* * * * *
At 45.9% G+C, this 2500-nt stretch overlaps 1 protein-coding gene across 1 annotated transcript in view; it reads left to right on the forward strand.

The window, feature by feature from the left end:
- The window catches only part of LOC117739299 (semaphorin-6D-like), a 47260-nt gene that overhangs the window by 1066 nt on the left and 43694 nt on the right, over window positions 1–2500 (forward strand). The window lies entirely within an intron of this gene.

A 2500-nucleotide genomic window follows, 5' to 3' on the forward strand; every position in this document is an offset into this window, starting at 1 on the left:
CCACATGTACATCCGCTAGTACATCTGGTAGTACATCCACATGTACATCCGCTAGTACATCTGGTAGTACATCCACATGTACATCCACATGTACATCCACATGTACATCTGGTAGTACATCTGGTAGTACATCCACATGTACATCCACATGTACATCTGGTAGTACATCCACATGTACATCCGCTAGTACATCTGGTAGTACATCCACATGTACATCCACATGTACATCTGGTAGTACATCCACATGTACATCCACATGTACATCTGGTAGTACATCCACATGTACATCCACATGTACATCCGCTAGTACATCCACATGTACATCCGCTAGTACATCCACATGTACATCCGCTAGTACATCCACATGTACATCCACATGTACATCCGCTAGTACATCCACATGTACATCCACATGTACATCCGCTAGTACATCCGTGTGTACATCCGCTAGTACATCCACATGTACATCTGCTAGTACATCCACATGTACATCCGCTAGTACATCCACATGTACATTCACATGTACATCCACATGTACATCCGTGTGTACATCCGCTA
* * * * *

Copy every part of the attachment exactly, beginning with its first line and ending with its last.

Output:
At 45.9% G+C, this 2500-nt stretch overlaps 1 protein-coding gene across 1 annotated transcript in view; it reads left to right on the forward strand.

The window, feature by feature from the left end:
- The window catches only part of LOC117739299 (semaphorin-6D-like), a 47260-nt gene that overhangs the window by 1066 nt on the left and 43694 nt on the right, over window positions 1–2500 (forward strand). The window lies entirely within an intron of this gene.

A 2500-nucleotide genomic window follows, 5' to 3' on the forward strand; every position in this document is an offset into this window, starting at 1 on the left:
CCACATGTACATCCGCTAGTACATCTGGTAGTACATCCACATGTACATCCGCTAGTACATCTGGTAGTACATCCACATGTACATCCACATGTACATCCACATGTACATCTGGTAGTACATCTGGTAGTACATCCACATGTACATCCACATGTACATCTGGTAGTACATCCACATGTACATCCGCTAGTACATCTGGTAGTACATCCACATGTACATCCACATGTACATCTGGTAGTACATCCACATGTACATCCACATGTACATCTGGTAGTACATCCACATGTACATCCACATGTACATCCGCTAGTACATCCACATGTACATCCGCTAGTACATCCACATGTACATCCGCTAGTACATCCACATGTACATCCACATGTACATCCGCTAGTACATCCACATGTACATCCACATGTACATCCGCTAGTACATCCGTGTGTACATCCGCTAGTACATCCACATGTACATCTGCTAGTACATCCACATGTACATCCGCTAGTACATCCACATGTACATTCACATGTACATCCACATGTACATCCGTGTGTACATCCGCTA